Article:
Snakes The Time

In honor of the Copperhead living in the bushes around my office, I figured snakes the time to talk about snakes -alright I know…all bad wordplay aside, snakes are a serious concern. Living in a region of the US that has several varieties of venomous snakes, I am always on the lookout for slithering neighbors around my house, office and often on the walking trail. But being a pet mother and pet safety instructor I am always watching. I can understand what a snake is but our pups are genuinely curious, learning by touching, sniffing, licking and do not always understand when they could be in danger.

The most lethal aspect about a venomous snake is not that they can inject you with poisonous venom, instead it is the fact they are often hidden. Hiding away in the yard clippings for the compost, seeking refuge in the wood pile, camping out in the cool shade of the bushes near the deck or wandering their way through the border grass and ivy so often used for landscaping. None of these places make their long moving bodies visible.

Worst part? These are places we reach, step, move and touch without looking. They are also places of great interest to the sniffing, licking, touching, curious pups we parent.

copperhead

Copperhead Snake

Majority of snakes try to retreat when they are encroached on, whether this encroachment happens by accident or not, the snake’s first reaction is often to get away. But there are some venomous snakes who get defensive, hold their ground and are more likely to strike.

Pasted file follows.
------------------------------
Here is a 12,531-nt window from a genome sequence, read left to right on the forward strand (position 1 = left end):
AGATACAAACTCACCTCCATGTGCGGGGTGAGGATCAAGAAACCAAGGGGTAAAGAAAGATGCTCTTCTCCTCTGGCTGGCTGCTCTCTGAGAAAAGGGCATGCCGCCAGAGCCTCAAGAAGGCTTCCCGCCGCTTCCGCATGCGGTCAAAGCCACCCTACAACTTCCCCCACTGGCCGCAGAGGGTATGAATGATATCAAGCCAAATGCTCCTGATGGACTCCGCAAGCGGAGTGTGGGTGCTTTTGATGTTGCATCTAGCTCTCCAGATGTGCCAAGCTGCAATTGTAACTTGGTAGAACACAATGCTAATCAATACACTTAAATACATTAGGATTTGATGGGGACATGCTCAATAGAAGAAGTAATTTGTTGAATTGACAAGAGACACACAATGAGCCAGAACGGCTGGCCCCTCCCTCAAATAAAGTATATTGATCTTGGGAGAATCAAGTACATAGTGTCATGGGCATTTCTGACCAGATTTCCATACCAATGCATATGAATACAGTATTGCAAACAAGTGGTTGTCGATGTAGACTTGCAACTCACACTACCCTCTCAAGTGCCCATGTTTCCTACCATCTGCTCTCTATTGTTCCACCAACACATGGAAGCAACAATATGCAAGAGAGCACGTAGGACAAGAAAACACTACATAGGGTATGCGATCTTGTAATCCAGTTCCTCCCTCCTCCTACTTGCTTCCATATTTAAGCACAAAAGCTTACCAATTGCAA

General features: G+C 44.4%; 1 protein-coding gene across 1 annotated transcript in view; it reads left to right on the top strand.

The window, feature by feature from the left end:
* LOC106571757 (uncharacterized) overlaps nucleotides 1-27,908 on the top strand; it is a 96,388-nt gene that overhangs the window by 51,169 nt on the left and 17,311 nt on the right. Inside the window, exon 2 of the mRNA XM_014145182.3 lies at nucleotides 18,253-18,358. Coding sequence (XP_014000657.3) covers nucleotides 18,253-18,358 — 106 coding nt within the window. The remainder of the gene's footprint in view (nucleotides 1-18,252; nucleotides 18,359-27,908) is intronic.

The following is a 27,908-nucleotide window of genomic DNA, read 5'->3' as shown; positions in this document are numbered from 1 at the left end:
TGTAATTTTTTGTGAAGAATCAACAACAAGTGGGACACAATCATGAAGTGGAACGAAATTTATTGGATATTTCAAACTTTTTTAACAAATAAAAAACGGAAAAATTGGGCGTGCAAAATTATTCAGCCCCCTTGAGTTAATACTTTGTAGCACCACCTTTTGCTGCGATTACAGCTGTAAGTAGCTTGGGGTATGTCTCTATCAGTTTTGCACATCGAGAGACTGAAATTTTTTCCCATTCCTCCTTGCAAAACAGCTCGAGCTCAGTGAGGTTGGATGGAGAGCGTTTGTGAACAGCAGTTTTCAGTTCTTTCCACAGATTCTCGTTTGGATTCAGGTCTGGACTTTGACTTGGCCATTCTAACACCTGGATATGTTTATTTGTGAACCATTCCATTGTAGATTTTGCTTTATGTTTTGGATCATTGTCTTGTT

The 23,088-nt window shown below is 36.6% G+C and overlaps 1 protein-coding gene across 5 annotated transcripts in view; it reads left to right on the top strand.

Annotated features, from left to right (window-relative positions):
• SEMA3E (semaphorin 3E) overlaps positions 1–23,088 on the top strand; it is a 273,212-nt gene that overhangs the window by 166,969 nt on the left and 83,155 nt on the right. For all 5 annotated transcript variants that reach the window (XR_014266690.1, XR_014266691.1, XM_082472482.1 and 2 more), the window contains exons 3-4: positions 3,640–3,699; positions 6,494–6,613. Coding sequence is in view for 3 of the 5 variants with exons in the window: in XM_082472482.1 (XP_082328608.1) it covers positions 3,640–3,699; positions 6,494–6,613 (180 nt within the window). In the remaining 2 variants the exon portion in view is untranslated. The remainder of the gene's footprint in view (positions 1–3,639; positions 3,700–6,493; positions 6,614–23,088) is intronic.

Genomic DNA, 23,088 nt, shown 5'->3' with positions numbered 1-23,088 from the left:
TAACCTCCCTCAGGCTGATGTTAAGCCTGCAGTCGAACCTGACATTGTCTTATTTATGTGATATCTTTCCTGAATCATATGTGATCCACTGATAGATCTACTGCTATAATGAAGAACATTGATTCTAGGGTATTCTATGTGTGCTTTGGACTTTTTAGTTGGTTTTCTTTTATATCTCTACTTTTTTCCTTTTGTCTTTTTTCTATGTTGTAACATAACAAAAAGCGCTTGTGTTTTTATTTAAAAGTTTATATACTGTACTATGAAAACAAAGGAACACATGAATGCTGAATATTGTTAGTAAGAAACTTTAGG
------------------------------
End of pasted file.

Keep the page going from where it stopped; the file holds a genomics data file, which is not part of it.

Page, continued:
Certain snakes, whether bumped on accident by your pooch’s paw or not, have a high probability of biting. In North Carolina, the Copperhead and Cottonmouth are quickest to strike and the Pygmy Rattlesnake normally attempts to slither away, but if further bothered, will quickly attack.

You can easily identify venomous snakes by these markers, according to the North Carolina Museum of Natural Sciences:

  • A pit between the eye and nostril and the scales on the underside of the tail are not divided
  • No pit between the eye and nostril and most scales on underside of tail are divided
  • Tip of the tail has a “rattle” or “button”
  • Top of head with large symmetrical plates
  • Top of head with irregular, fragmented scales
water moccasin

Cottonmouth Snake

When you spot a venomous snake, you have time to assess and move away. But dogs walking in the border grass and accidentally waking a Copperhead, do not have the same time to move away. According to PetTech, the first international training center for pet first aid and CPR for cats and dogs, the majority of snake bites “occur on a dog’s head, neck, front legs and paws because they investigate their world with their nose, head and paws. Bites to the head and neck can become very serious because of the potential to interfere with breathing.”